So, one of the more common issues we have in Hasty concerns EXIF rotation. Essentially, you look at an image locally - and it looks fine. You upload it to Hasty, and suddenly its orientation is off. What happened?
So to explain why you need to know about EXIF.
EXIF is metadata that is captured by a device. Often for JPG images. What's important here is the metadata for orientation. For example, you might take a photo with your phone. The photo itself has one orientation, but the phone might add an instruction to rotate the phone with 270 degrees.
This is problematic if you are in machine learning. Different tools and frameworks handle EXIF rotation differently. Some ignore it (Hasty, among others). To be on the safe side, we recommend that you convert your images to use the EXIF rotation, then rotate the image to the correct orientation natively, and then remove the EXIF rotation metadata.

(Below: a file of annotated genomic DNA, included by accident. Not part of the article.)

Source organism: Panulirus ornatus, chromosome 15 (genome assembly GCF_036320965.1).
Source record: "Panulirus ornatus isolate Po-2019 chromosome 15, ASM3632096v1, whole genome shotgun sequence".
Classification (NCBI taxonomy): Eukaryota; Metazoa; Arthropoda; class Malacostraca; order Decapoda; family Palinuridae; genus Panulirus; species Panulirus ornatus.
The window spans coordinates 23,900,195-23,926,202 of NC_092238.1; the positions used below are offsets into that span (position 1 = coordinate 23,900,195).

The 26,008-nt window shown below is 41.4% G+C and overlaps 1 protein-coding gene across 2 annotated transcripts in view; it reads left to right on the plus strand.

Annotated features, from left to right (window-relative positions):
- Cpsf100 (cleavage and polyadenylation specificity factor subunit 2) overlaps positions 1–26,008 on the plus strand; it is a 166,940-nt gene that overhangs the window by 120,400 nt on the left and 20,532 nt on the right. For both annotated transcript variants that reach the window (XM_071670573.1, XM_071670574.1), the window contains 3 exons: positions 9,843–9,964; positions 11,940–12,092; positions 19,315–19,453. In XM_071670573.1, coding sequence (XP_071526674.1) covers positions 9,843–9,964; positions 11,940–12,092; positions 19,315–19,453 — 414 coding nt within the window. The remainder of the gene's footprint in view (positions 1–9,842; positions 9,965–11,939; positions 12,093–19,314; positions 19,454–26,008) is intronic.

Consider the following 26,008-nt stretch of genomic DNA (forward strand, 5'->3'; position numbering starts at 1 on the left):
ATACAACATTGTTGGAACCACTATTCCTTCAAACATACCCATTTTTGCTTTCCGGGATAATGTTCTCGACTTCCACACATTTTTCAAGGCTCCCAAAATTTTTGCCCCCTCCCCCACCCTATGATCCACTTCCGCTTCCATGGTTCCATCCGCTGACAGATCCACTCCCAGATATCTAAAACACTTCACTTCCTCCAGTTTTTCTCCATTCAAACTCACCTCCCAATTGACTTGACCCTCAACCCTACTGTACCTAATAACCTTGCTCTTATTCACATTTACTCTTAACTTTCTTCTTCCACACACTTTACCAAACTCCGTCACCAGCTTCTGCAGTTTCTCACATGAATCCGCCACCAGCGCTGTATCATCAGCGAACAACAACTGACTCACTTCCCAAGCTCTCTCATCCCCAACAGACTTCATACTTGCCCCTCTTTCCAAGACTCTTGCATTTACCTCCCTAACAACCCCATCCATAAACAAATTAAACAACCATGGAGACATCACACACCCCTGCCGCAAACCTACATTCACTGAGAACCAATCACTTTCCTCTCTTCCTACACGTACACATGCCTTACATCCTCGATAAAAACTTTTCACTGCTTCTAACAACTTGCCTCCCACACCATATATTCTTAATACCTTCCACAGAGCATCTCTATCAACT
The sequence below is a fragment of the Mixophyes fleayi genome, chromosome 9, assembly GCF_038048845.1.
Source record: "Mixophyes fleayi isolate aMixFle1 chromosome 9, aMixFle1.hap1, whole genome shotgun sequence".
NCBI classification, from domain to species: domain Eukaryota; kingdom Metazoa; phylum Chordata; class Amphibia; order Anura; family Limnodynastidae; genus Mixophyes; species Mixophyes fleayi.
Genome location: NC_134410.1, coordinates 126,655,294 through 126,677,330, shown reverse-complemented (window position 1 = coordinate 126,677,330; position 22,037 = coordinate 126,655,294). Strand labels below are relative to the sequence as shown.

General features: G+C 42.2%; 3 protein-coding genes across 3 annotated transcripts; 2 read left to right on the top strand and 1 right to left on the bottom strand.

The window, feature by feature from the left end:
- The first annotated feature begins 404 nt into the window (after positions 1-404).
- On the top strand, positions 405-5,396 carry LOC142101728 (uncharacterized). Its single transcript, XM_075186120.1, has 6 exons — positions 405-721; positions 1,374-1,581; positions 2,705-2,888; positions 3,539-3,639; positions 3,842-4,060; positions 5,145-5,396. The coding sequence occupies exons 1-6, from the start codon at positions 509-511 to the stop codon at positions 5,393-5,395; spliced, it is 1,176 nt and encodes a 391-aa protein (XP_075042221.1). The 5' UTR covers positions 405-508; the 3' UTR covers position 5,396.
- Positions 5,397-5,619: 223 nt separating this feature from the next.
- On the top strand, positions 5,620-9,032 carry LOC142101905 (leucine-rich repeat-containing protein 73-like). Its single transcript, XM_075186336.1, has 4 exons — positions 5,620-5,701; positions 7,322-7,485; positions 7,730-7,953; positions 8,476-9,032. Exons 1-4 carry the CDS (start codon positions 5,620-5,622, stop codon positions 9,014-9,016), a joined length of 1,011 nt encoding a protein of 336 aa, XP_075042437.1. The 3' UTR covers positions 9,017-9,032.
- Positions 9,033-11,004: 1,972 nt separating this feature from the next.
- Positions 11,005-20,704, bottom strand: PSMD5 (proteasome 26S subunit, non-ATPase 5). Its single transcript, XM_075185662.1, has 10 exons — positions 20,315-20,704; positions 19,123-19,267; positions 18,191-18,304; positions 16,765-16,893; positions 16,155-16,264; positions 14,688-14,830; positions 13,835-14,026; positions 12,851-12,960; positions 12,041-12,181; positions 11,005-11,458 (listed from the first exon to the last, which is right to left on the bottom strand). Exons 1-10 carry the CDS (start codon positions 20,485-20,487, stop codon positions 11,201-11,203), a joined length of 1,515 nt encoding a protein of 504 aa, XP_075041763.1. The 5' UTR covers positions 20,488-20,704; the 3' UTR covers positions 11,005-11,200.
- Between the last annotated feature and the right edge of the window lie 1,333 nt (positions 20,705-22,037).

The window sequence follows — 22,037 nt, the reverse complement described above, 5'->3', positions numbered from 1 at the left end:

This leads to the question: How?
There are many ways to do so, but we recommend JHEAD.
With it, you can easily do this operation through your terminal. Just open it, navigate to the right folder and point it to the right folder like so:
Hello, thank you for using the code provided by Hasty. Please note that some code blocks might not be 100% complete and ready to be run as is. This is done intentionally as we focus on implementing only the most challenging parts that might be tough to pick up from scratch. View our code block as a LEGO block - you can’t use it as a standalone solution, but you can take it and add to your system to complement it. If you have questions about using the tool, please get in touch with us to get direct help from the Hasty team.
jhead -autorot *.jpeg/jpg OR jhead -autorot *
Doing this will rotate the images according to EXIF specifications, and then remove EXIF rotation data. This way, any program, device, or ML model will see the images the same way as you intended.
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